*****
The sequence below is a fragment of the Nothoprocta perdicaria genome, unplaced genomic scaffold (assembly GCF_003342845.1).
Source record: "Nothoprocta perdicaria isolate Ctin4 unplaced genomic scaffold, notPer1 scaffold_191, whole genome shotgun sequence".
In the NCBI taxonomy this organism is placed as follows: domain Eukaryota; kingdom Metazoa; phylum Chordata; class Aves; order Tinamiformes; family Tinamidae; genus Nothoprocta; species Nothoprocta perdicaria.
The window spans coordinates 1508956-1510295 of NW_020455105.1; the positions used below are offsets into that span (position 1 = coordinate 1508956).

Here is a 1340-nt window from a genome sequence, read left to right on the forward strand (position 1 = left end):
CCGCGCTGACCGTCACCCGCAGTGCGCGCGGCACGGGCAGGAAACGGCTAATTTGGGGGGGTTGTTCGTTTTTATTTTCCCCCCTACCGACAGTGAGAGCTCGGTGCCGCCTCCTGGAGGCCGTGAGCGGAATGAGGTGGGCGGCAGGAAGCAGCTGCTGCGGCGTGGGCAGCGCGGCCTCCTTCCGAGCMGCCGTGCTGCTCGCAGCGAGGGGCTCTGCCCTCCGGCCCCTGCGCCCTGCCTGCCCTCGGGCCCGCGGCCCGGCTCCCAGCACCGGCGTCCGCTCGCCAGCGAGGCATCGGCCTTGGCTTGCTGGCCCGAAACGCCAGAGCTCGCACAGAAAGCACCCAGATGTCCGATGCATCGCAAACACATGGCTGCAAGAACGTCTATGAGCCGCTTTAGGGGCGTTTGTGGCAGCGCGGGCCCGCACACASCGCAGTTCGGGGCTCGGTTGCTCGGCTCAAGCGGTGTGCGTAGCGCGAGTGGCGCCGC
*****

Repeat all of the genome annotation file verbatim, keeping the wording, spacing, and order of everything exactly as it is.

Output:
The sequence below is a fragment of the Nothoprocta perdicaria genome, unplaced genomic scaffold (assembly GCF_003342845.1).
Source record: "Nothoprocta perdicaria isolate Ctin4 unplaced genomic scaffold, notPer1 scaffold_191, whole genome shotgun sequence".
In the NCBI taxonomy this organism is placed as follows: domain Eukaryota; kingdom Metazoa; phylum Chordata; class Aves; order Tinamiformes; family Tinamidae; genus Nothoprocta; species Nothoprocta perdicaria.
The window spans coordinates 1508956-1510295 of NW_020455105.1; the positions used below are offsets into that span (position 1 = coordinate 1508956).

Here is a 1340-nt window from a genome sequence, read left to right on the forward strand (position 1 = left end):
CCGCGCTGACCGTCACCCGCAGTGCGCGCGGCACGGGCAGGAAACGGCTAATTTGGGGGGGTTGTTCGTTTTTATTTTCCCCCCTACCGACAGTGAGAGCTCGGTGCCGCCTCCTGGAGGCCGTGAGCGGAATGAGGTGGGCGGCAGGAAGCAGCTGCTGCGGCGTGGGCAGCGCGGCCTCCTTCCGAGCMGCCGTGCTGCTCGCAGCGAGGGGCTCTGCCCTCCGGCCCCTGCGCCCTGCCTGCCCTCGGGCCCGCGGCCCGGCTCCCAGCACCGGCGTCCGCTCGCCAGCGAGGCATCGGCCTTGGCTTGCTGGCCCGAAACGCCAGAGCTCGCACAGAAAGCACCCAGATGTCCGATGCATCGCAAACACATGGCTGCAAGAACGTCTATGAGCCGCTTTAGGGGCGTTTGTGGCAGCGCGGGCCCGCACACASCGCAGTTCGGGGCTCGGTTGCTCGGCTCAAGCGGTGTGCGTAGCGCGAGTGGCGCCGC